In quantum physics entanglement describes the phenomenon that invisibly binds two distant particles, in such a strong way that when one is stimulated the other, although distant, is perturbed accordingly. Entanglement literally means “tangle” and describes the hidden link between two objects in space and time. This phenomenon seems to speak about the nature of that space – familiar and mysterious – that is our memory: a space in which, against all logic, images of different times and spaces manage to coexist, in an interweaving of impulses that, although atomic, are made of matter that travels in the form of mental images.
The images are therefore objects that we collect, even without awareness, that dialogue at a level imperceptible to us in the form of symbols and associations creating an invisible thread: our history. Entering this dark and fragile place, on the edge of oneiricity, where one image leads to another in a potentially infinite game of mirrors and labyrinths, is a painful and solitary process. It reveals how the images of the past can be fallacious, distorted, modified by the disturbance of an image of the present in the instant in which we think it and vice versa. To understand who we are means to chase the perhaps impossible and interminable attempt to unravel (“disentangle”) the threads that have been woven through our images.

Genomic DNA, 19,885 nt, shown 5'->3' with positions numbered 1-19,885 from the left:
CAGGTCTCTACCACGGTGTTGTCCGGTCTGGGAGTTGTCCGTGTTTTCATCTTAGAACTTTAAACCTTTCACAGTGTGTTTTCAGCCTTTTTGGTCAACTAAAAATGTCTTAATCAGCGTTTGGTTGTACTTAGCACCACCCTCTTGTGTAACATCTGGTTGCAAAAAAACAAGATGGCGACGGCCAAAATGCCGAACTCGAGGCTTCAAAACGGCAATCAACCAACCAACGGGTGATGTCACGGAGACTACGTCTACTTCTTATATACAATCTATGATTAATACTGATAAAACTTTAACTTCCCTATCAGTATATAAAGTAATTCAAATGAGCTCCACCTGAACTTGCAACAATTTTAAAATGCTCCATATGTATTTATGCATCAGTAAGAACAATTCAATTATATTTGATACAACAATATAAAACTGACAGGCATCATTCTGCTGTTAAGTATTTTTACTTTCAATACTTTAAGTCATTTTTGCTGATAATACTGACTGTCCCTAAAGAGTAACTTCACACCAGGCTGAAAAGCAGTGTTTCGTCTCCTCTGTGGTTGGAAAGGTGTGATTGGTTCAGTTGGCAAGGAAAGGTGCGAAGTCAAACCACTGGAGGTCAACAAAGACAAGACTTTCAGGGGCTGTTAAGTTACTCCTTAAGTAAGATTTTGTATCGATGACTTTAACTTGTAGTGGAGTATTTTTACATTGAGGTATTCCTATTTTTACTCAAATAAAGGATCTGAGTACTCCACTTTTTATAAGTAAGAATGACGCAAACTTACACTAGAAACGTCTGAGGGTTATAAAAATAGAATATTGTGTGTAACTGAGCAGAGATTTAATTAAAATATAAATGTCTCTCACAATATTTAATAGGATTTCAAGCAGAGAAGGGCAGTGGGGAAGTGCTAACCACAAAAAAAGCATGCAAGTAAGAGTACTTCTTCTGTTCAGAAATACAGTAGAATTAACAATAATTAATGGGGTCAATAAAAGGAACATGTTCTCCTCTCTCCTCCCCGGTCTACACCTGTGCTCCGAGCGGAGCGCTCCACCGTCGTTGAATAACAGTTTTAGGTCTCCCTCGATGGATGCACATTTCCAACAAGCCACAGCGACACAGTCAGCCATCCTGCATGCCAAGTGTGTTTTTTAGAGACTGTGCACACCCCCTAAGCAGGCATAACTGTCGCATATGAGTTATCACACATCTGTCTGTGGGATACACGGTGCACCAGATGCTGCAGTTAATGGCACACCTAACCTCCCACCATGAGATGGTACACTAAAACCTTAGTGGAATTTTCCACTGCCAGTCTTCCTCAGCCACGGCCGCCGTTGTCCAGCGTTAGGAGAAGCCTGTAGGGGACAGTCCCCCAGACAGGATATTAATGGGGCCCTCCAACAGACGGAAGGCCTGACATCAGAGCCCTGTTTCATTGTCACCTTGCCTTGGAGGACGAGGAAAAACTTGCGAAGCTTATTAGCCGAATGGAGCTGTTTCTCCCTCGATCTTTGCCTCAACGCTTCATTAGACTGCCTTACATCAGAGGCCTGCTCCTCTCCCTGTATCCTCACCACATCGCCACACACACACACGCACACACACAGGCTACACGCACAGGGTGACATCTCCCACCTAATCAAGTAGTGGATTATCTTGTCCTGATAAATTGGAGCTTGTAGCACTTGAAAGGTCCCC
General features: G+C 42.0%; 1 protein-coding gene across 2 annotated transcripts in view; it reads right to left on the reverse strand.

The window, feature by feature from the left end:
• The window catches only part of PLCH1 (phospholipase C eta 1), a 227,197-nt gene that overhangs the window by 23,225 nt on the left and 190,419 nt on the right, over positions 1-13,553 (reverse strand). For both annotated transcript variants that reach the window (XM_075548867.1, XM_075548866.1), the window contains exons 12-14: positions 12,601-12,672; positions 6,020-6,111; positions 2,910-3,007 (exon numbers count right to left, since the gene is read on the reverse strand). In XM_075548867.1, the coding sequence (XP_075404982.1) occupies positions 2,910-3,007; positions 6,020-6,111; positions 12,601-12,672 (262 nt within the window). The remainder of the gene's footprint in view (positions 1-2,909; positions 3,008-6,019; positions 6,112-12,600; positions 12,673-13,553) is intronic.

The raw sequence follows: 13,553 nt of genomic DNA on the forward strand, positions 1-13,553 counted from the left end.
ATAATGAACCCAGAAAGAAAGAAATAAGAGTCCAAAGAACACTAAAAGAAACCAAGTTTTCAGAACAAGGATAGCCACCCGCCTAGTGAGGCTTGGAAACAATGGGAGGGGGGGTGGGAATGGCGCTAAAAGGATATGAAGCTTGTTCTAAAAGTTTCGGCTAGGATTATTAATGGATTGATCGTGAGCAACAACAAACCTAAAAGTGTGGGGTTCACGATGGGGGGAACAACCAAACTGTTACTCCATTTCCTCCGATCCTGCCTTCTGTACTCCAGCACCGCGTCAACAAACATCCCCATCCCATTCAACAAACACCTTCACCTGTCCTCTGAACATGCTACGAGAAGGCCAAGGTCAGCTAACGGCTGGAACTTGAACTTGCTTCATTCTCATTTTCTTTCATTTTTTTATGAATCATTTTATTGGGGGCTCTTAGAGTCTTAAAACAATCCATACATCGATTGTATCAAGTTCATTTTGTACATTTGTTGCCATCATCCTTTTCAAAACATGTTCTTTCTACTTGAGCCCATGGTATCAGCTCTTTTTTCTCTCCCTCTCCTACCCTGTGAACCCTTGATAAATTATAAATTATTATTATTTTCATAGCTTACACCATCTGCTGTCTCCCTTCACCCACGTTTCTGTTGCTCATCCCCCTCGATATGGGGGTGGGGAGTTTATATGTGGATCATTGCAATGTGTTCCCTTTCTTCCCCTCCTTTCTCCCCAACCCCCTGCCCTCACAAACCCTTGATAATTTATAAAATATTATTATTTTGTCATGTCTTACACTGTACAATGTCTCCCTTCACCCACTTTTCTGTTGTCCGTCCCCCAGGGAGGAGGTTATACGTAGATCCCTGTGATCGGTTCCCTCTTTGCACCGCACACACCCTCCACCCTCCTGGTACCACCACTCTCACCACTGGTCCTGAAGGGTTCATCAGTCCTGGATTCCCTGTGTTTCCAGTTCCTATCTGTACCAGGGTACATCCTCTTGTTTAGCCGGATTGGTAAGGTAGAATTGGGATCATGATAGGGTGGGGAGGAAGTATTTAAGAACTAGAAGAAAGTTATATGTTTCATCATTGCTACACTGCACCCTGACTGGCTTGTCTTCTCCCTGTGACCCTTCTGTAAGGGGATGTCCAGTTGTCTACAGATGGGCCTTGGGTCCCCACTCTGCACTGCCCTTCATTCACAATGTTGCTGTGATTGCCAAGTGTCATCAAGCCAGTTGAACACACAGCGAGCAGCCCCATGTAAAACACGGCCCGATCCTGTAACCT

The images of this project are only part of one of the countless possible journeys in search of what I lost of my mother when depression swallowed her and took me with her. It speaks of detachment, of the pain of growing up, of trying to get to where it all began or ends and in this way, perhaps, save myself, reborn, wake up from nightmares.
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